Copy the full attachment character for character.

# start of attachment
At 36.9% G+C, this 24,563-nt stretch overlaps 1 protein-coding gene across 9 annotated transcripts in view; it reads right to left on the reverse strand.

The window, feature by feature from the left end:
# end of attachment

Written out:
At 36.9% G+C, this 24,563-nt stretch overlaps 1 protein-coding gene across 9 annotated transcripts in view; it reads right to left on the reverse strand.

The window, feature by feature from the left end: